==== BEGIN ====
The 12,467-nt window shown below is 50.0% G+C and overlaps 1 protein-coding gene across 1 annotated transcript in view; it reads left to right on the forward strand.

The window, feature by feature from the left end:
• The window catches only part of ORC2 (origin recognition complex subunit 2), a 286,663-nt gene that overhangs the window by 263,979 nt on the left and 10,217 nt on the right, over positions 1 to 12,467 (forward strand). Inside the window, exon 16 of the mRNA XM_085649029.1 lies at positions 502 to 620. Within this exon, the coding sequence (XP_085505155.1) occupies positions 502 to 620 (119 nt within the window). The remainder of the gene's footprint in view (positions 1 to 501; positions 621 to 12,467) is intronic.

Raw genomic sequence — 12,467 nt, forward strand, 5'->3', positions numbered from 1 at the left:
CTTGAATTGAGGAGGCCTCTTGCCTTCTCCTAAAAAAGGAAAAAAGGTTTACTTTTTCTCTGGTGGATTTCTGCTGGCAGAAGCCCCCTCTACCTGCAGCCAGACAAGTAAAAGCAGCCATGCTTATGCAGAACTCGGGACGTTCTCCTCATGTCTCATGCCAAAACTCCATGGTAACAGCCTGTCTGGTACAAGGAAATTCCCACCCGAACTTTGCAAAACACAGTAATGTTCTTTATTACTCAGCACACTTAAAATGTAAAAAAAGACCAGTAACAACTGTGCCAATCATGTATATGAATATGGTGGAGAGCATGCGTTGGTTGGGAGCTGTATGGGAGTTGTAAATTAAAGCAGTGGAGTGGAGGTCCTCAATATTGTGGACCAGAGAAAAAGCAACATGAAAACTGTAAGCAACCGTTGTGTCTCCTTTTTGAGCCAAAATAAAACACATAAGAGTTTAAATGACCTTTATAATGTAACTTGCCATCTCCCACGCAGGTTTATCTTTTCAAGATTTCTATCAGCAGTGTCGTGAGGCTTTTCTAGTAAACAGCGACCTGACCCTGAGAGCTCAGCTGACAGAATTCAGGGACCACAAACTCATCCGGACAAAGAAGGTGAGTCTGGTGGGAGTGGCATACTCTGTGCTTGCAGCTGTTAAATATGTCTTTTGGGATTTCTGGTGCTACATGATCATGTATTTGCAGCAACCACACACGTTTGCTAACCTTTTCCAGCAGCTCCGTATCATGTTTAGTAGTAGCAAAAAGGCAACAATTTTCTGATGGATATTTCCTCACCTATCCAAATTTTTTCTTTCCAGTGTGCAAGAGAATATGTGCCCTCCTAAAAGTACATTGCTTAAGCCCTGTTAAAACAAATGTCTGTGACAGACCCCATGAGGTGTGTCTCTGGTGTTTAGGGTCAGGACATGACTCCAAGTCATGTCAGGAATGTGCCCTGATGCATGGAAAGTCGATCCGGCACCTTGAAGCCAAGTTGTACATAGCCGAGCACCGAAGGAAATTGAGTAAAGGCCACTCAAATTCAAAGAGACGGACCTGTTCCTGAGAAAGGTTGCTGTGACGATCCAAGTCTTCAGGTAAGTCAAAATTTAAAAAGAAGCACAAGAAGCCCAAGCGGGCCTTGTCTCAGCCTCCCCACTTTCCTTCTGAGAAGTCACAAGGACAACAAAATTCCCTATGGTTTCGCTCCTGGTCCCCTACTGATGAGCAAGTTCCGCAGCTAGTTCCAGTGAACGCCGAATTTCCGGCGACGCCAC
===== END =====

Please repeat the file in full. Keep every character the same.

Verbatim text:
The 12,467-nt window shown below is 50.0% G+C and overlaps 1 protein-coding gene across 1 annotated transcript in view; it reads left to right on the forward strand.

The window, feature by feature from the left end:
• The window catches only part of ORC2 (origin recognition complex subunit 2), a 286,663-nt gene that overhangs the window by 263,979 nt on the left and 10,217 nt on the right, over positions 1 to 12,467 (forward strand). Inside the window, exon 16 of the mRNA XM_085649029.1 lies at positions 502 to 620. Within this exon, the coding sequence (XP_085505155.1) occupies positions 502 to 620 (119 nt within the window). The remainder of the gene's footprint in view (positions 1 to 501; positions 621 to 12,467) is intronic.

Raw genomic sequence — 12,467 nt, forward strand, 5'->3', positions numbered from 1 at the left:
CTTGAATTGAGGAGGCCTCTTGCCTTCTCCTAAAAAAGGAAAAAAGGTTTACTTTTTCTCTGGTGGATTTCTGCTGGCAGAAGCCCCCTCTACCTGCAGCCAGACAAGTAAAAGCAGCCATGCTTATGCAGAACTCGGGACGTTCTCCTCATGTCTCATGCCAAAACTCCATGGTAACAGCCTGTCTGGTACAAGGAAATTCCCACCCGAACTTTGCAAAACACAGTAATGTTCTTTATTACTCAGCACACTTAAAATGTAAAAAAAGACCAGTAACAACTGTGCCAATCATGTATATGAATATGGTGGAGAGCATGCGTTGGTTGGGAGCTGTATGGGAGTTGTAAATTAAAGCAGTGGAGTGGAGGTCCTCAATATTGTGGACCAGAGAAAAAGCAACATGAAAACTGTAAGCAACCGTTGTGTCTCCTTTTTGAGCCAAAATAAAACACATAAGAGTTTAAATGACCTTTATAATGTAACTTGCCATCTCCCACGCAGGTTTATCTTTTCAAGATTTCTATCAGCAGTGTCGTGAGGCTTTTCTAGTAAACAGCGACCTGACCCTGAGAGCTCAGCTGACAGAATTCAGGGACCACAAACTCATCCGGACAAAGAAGGTGAGTCTGGTGGGAGTGGCATACTCTGTGCTTGCAGCTGTTAAATATGTCTTTTGGGATTTCTGGTGCTACATGATCATGTATTTGCAGCAACCACACACGTTTGCTAACCTTTTCCAGCAGCTCCGTATCATGTTTAGTAGTAGCAAAAAGGCAACAATTTTCTGATGGATATTTCCTCACCTATCCAAATTTTTTCTTTCCAGTGTGCAAGAGAATATGTGCCCTCCTAAAAGTACATTGCTTAAGCCCTGTTAAAACAAATGTCTGTGACAGACCCCATGAGGTGTGTCTCTGGTGTTTAGGGTCAGGACATGACTCCAAGTCATGTCAGGAATGTGCCCTGATGCATGGAAAGTCGATCCGGCACCTTGAAGCCAAGTTGTACATAGCCGAGCACCGAAGGAAATTGAGTAAAGGCCACTCAAATTCAAAGAGACGGACCTGTTCCTGAGAAAGGTTGCTGTGACGATCCAAGTCTTCAGGTAAGTCAAAATTTAAAAAGAAGCACAAGAAGCCCAAGCGGGCCTTGTCTCAGCCTCCCCACTTTCCTTCTGAGAAGTCACAAGGACAACAAAATTCCCTATGGTTTCGCTCCTGGTCCCCTACTGATGAGCAAGTTCCGCAGCTAGTTCCAGTGAACGCCGAATTTCCGGCGACGCCAC